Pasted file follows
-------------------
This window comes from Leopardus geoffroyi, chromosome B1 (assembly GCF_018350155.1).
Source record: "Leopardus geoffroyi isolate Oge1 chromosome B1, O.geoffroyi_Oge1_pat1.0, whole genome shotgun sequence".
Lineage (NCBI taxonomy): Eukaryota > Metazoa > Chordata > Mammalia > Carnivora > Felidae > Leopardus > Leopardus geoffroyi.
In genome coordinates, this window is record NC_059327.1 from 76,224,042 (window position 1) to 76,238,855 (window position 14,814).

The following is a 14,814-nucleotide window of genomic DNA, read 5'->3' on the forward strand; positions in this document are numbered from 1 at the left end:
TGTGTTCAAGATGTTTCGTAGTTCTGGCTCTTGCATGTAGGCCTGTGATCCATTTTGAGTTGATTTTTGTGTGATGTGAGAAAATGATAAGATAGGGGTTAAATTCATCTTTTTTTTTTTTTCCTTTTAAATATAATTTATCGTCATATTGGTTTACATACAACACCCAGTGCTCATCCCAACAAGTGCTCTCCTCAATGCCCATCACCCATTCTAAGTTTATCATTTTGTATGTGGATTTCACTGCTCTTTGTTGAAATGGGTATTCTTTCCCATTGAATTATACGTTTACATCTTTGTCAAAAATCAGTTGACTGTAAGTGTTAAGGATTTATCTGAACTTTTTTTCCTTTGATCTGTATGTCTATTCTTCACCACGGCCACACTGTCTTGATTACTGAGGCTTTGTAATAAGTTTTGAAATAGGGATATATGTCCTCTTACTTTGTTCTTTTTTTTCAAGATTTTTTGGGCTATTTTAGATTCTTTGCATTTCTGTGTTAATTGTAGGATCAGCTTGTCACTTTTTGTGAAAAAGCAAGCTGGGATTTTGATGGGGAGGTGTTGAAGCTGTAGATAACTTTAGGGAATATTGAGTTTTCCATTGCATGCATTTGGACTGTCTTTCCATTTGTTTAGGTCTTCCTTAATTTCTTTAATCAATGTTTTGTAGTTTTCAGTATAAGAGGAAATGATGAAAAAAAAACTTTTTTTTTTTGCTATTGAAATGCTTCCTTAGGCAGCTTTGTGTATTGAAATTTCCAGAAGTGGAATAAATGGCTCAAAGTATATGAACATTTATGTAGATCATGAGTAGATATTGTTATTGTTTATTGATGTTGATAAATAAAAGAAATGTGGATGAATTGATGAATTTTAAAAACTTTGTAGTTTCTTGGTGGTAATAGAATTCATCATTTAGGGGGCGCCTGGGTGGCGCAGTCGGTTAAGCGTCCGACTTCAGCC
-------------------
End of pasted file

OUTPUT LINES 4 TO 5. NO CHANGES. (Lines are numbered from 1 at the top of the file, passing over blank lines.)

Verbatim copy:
In genome coordinates, this window is record NC_059327.1 from 76,224,042 (window position 1) to 76,238,855 (window position 14,814).

The following is a 14,814-nucleotide window of genomic DNA, read 5'->3' on the forward strand; positions in this document are numbered from 1 at the left end: